To follow this pictorial illustration further, it may be said, that our interest in a picture often depends upon some association of thought. If we have a personal acquaintance with even a minor actor in a great event, we gain so far a better acquaintance with the event itself. We read of battles fought and victories won, but what a realness does our knowledge assume, if we converse with some scarred veteran, or on the field itself trace out the fluctuations of the fight. Half our knowledge of the past is more ideal than actual, so to speak: its incidents are rather fictions than facts to us. Charles the Second's escape from Worcester becomes a truth when we point to Bentley Hall, and say, “There he took refuge.” The civil strifes of that day are facts when we see traces of destruction at Dudley Castle and Aston Hall, or at Lichfield mark where Brooke “fighting, fell.” The gods of the Northmen leave that land of fable and poetic doubt, in which we place much early tradition, and bring ideas of worship offered as we do to the one true God, when we trace the memory in Wednesbury-Wodenstown; or Thursday, the day of mighty Thor.
Local histories afford such connecting links with general history: like known landmarks in a panorama, or a familiar face in some painted group, or a friendly voice in a strange land.
Are there not in our own locality, in this much maligned and little understood “Black Country,” associations between it and the progress of the nation for all national life is but the aggregate of local growth-which may give us a better acquaintance with history, and afford profitable study?
In the department of manufactures our opportunities are unrivalled, and in connection with them, much valuable lore may be found. Coal, and the getting thereof,—that wonderful element of Britain's power,-associated with this ancient coal field; and iron in its processes of production and application are chapters worth careful spelling out. The various improvements connected with these matters, as Dud Dudley's first use of “pit cole,” for melting iron ore; the introduction of the slitting mill, with all its romantic association with the Foley family. The steam engine connected with Watt and Soho; and then the thousand and one manufactures, from cans to cannons, buttons to bayonets, saucepans to steam engines; all these indicate histories of patient endeavour, ingenious invention, and much success.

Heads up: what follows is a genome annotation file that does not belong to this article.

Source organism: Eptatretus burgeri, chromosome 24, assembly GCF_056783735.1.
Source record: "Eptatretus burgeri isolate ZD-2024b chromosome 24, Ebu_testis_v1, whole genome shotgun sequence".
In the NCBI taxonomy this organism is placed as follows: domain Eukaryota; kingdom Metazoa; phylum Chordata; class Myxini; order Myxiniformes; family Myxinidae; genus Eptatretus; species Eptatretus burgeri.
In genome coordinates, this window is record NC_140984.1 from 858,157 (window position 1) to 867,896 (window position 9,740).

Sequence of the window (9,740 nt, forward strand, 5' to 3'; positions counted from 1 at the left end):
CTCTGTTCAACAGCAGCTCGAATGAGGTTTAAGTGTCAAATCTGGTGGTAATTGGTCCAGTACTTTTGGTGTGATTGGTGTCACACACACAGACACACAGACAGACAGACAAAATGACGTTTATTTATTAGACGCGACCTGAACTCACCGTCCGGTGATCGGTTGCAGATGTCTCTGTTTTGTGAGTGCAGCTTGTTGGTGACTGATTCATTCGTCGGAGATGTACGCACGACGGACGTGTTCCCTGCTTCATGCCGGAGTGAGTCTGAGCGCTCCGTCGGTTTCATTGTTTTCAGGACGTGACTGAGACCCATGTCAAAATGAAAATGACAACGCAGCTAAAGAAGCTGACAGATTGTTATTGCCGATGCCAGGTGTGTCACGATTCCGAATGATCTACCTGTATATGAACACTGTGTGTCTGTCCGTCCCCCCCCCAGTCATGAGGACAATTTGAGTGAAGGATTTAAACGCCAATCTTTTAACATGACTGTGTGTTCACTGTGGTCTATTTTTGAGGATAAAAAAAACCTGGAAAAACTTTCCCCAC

In connection with religious progress, we may also find abundant associations. In the olden time, when Norman piety founded Halesowen Church; or Saxon zeal set the first stones of St. Peter's Church, at Wolverhampton. Farther back still, we find relationships with primitive beliefs and superstitions. Or look at the events preceding and following the passing of the Act of Uniformity. How excited and agitated must this district have been, when there stepped forth from the pulpits of the state, Reynolds, of Wolverhampton; Byrdal, of Walsall; Hinks, of Tipton; Fincher, of Wednesbury; Hilton, of West Bromwich; and other good men. And men who will give up emolument and social position, state patronage, and connection with the church of their youth, for conscience sake, leave behind them furrows long and deep.
Then again, what a story of lawless, persecuting hate do we find, when the mob burnt down the meeting houses of Dissenters in this town and neighbourhood; and when, at West Bromwich, in 1715, one of the ringleaders was shot, whilst unroofing the Old Meeting.
Looking at education, we may observe the advances since the days when schools were scarce, and knowledge rare; when there was no local literature for the “ Gazette,” to help by friendly criticism; and the editor thereof, to supply the lack of enlightenment, issued a history of highwaymen and murderers. At that day also, Cock-fights were announced under gentlemanly patronage, in newspaper columns. Bull-baiting has left its memory in spots devoted to its prosecution as at the Bull Ring, at Bir